In designing and decorating their bedrooms, many people end up creating an environment that does little to aid relaxation and is anything but sleep-friendly. Space constraints, particularly in Hong Kong, can mean the bedroom becomes part office, part storeroom, with computer, television, exercise machine and assorted other gizmos seeming to occupy every spare inch.
The overall sense is of 'busyness', not calm. So, since the quality of the bedroom environment is known to have a big impact on how well one sleeps, it is important to pay heed to recommendations for layout and design.
'Keep clutter in a bedroom to the minimum,' says Kenneth Tjon, managing director of Dormirest. 'More furniture will attract dust, as will rugs and curtains, so try to avoid this. Choose curtains with a smooth surface [which are easy to maintain] and effectively block out light.'
The starting point should always be to create a space conducive to sleep, not somewhere to multitask. In general, that means doing away with the television and anything the mind normally associates with work or which increases mental activity.
As Tjon points out, flickering light from a television or computer screen can confuse the body clock. And, while people may think watching the late-night news or a movie is a good way to unwind, this is something of a fallacy. Whatever the content, it will serve to stimulate more than relax. And aside from the programming, commercials can be a jarring interruption.
Regarding accessories, such as nightstands, his advice is to opt for pairs. And in terms of shapes, it is better to go for ovals and circles rather than items that are all angles and sharp corners.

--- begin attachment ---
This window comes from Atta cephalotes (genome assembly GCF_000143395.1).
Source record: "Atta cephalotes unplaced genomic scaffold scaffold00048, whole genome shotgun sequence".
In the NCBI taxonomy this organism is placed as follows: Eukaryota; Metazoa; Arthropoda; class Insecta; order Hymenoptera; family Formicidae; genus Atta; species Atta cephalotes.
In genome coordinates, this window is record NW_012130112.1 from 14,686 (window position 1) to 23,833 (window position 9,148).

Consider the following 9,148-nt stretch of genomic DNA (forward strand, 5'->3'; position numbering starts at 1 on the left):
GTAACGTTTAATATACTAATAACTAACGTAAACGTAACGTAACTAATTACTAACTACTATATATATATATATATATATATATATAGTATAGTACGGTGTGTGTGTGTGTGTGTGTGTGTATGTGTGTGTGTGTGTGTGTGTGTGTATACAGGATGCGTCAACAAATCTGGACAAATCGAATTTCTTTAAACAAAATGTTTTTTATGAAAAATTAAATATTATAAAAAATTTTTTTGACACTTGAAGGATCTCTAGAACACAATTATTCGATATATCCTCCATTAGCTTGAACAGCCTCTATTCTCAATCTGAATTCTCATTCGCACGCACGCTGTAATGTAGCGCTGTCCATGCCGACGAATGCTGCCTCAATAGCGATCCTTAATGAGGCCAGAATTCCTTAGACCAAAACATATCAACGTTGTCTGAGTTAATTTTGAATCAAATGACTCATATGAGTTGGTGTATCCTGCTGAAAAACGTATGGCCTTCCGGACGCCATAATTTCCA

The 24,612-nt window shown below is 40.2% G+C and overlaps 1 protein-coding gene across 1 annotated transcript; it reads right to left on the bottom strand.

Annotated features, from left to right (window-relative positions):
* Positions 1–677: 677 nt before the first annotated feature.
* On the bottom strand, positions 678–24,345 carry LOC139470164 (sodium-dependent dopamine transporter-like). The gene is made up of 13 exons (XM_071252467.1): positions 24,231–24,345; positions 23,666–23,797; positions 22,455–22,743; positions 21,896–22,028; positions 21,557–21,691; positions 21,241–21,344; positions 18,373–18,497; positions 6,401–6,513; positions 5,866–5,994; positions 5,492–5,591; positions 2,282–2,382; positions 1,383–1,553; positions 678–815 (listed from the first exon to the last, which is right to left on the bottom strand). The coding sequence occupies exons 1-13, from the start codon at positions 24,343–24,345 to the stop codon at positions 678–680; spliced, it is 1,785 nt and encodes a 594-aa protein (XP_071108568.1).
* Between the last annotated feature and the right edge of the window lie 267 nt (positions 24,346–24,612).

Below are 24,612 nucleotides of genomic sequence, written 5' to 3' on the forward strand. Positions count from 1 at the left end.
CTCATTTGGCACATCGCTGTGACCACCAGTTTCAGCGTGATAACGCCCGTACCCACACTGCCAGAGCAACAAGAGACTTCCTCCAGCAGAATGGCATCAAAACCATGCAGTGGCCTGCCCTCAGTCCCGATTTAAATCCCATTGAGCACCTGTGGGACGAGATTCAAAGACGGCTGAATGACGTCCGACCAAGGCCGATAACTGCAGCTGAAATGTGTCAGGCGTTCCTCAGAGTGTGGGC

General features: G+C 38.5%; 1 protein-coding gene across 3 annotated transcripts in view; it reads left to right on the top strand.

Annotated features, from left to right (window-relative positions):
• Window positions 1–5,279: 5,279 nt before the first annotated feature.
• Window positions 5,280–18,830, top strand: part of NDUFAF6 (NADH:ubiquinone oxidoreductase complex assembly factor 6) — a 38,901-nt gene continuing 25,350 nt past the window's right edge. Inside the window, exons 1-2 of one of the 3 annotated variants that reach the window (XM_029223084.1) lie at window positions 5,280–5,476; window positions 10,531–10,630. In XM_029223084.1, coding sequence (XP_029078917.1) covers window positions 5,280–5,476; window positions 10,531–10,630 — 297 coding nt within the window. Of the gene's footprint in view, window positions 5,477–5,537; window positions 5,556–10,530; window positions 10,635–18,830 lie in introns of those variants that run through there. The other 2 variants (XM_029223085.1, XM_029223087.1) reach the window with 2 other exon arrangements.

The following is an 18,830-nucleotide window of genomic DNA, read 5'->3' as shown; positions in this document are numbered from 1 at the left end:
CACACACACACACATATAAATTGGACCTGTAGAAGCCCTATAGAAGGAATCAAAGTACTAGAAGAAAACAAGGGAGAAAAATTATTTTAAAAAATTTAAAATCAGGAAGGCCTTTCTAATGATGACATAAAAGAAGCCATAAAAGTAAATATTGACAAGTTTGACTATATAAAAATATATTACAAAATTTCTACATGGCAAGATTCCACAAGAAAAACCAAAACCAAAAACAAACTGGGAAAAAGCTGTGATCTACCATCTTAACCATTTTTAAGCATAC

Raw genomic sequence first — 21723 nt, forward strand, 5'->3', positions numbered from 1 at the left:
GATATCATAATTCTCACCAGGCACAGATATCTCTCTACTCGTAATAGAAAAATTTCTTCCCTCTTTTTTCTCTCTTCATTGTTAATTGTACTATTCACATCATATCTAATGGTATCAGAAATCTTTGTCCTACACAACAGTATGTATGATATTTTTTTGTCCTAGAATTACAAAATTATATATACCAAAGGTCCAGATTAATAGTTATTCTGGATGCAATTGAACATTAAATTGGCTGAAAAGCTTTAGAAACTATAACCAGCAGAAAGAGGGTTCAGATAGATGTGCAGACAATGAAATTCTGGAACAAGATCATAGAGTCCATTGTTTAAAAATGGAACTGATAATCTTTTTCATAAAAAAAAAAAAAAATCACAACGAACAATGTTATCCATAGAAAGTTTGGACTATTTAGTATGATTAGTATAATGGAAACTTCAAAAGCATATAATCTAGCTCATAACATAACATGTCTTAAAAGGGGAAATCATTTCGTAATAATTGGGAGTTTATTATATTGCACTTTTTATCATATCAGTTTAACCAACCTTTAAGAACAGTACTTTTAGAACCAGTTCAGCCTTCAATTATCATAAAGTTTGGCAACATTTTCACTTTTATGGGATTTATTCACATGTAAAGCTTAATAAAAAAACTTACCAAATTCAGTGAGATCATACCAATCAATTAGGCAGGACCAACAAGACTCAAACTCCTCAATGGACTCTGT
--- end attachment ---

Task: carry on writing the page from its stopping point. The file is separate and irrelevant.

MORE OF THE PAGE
There is an aesthetic aspect to this, but also a practical one, if someone is heading out to the bathroom during the night. 'Quiet, muted hues are favourite bedroom colour choices as they tend to be more comforting and relaxing,' Tjon says. Cool colours, such as blue and green, provide a soothing feeling that adds everyday livability, with the bonus of visually expanding small bedrooms and making the space appear larger.'
He notes that it makes sense to hang an inspiring or 'relaxing' piece of art on the wall opposite your bed. As one of the last things seen at the end of the day, it will help to give the body a powerful cue that it is time to nod off.
According to Dondy Poernomo, general manager, Asia, at Okooko, lights that gradually dim give a similar prompt, while lavender-based and other fragrances defuse stress and prepare the mind for sleep. 'Since body temperature naturally drops [at night], we need suitable blankets or a quilt to keep us warm,' he says. 'Wool and organic materials are recommended for both summer and winter time.'